The Round Table

Fred Smith

Fred Smith


November 22, 2023

The Child Without Thanksgiving

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On Saturday night, June 15, 2013, 16-year-old Ethan Couch driving drunk slammed his truck into a parked car, killing four people. He eventually pleaded guilty to four counts of intoxication assault but his defense lawyers presented a surprising argument during the sentencing hearing.

D Magazine reported: “Describing how the boy had been a victim of his own family’s wealth and how he had grown up without repercussions for bad behavior, a psychologist used the word ‘affluenza.’ After three days of testimony, Judge Jean Boyd sentenced Ethan, the spoiled kid who had wrought such pain and destruction, not to prison, but to time in a cushy California rehab and 10 years of probation…This was the son of a well-off family escaping consequences by saying he’d always avoided consequences. It was proof of separate justice systems in this country, one for the rich and another for the poor, and Ethan became the face of wealth and privilege.”

Ethan testified that he did drugs; he thought his mother knew he drank alcohol as she warned him not to drink and drive the night of the accident; his parents allowed him to start driving by himself at age 13; and he often stayed alone in the family’s second home in Burleson, Texas.

When asked if she had ever disciplined Ethan for anything, Tonya Couch testified in the deposition that she would “sometimes … take little things away from him or we would just discuss the problems.” When asked if she could recall the last time she disciplined her son, Tonya replied, “I don’t remember.”

Today is Thanksgiving and yet I have been thinking about young people brought up to believe not only are they above the rules but are the innocent victims of being coddled by their parents. In their eyes, through no fault of their own, they have been ruined not by their own choices but by being protected from the consequences of their irresponsible behavior. Moreover, instead of accepting their personal responsibility and choosing what Dr. John Townsend calls “The Hard Way” in his  book, “The Entitlement Cure,” they find it easier to continue blaming others.

In “The Coddling of the American Mind” Dr. Jonathan Haidt describes the disastrous effect of creating a sense of entitlement in a child:

A carton of eggs is fragile, if you bang it around it breaks. But bone is anti-fragile. If you bang it around it gets stronger, and if you don’t bang it around it gets weaker. Children are anti-fragile. They have to have many, many experiences of failure, fear, and being challenged. Then they have to figure out ways to get themselves through it. If you deprive children of those experiences for eighteen years and then send them to college, they cannot cope. They don’t know what to do. The first time a romantic relationship fails or they get a low grade, they are not prepared because they have been rendered fragile by their childhoods.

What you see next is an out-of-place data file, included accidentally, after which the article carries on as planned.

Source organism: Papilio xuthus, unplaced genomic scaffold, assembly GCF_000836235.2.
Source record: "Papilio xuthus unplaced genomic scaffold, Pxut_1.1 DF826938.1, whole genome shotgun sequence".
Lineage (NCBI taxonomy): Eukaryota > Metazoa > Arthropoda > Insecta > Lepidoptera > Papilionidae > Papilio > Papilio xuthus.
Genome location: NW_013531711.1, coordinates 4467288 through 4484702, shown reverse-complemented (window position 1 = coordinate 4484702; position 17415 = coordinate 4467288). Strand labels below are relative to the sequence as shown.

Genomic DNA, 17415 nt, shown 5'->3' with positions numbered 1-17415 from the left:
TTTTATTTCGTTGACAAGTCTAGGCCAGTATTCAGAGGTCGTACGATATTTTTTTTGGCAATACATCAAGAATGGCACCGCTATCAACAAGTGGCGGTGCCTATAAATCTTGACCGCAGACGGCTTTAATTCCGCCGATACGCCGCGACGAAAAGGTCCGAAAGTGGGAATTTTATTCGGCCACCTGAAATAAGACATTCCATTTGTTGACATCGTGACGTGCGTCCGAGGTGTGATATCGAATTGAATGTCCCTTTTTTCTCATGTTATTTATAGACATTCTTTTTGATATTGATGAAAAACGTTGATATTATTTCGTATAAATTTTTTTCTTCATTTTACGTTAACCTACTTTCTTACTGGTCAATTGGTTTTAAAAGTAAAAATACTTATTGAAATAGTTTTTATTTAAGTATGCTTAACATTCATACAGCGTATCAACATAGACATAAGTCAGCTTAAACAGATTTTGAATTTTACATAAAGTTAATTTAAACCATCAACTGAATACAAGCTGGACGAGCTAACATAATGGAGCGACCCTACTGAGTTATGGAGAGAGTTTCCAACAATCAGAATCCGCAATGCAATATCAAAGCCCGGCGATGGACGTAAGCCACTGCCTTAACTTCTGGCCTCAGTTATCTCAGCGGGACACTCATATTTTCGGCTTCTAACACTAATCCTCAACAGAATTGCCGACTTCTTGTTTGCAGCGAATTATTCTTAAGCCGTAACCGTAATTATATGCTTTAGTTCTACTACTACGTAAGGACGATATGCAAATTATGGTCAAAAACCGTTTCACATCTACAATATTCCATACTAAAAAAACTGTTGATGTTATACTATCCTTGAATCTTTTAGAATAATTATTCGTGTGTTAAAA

How can we ever hope such a child will experience Thanksgiving? For what are they grateful? It turns out they are not, sadly, and unless they are allowed or forced to experience reality they will turn into adults who are handicapped for relationships and life. People allowed to believe they deserve protection from consequences are far more damaged than merely spoiled. They are destined for a life of dependence on others to rescue them and, ultimately, despair. Dr. Townsend says, rightly, that gratitude and entitlement cannot coexist in the same brain. The entitled child is the child without Thanksgiving.

To be clear, these are not children who grew up without praise. To the contrary, Dr. Townsend points out, they likely grew up with too much praise for the wrong things, such as being praised for what takes no effort. Townsend writes, “Most of the time, when praise is at its most effective, that achievement would involve a person’s character or internal makeup. To repeatedly praise a little girl for being pretty puts her in a bind. What she hears is, ‘What gets me loved is something I can’t do much about.’ Another is praise for what is not based on reality by encouraging a child to believe they can do anything they strongly desire. Finally, there is excessive praise that is not attached to anything specific. To simply say, ‘You are amazing’ is likely to do more long term harm than good. Praise should not be a shortcut that takes little effort and is empty of real meaning. After years of misguided praise a child is headed down the dark path of entitlement.”

But there is another and more hopeful story. I read the account of two Harvard alumni, Sam Greenberg and Sarah Rosenkrantz, who work full time as co-directors of the Y2Y homeless shelter - a safe place for those between the ages of 18 and 24 - run by Harvard students. As well, it is the nation’s first student-run overnight shelter for young people. What caught my attention was what they said at their original announcement: “Thank you for making us the people we wanted to be.”

That is the cure for entitlement, isn’t it? Not only gratitude for what we have but thankfulness for the work of others in our lives to help make us the people we want to be.

Art by Wang Tzu-Ting

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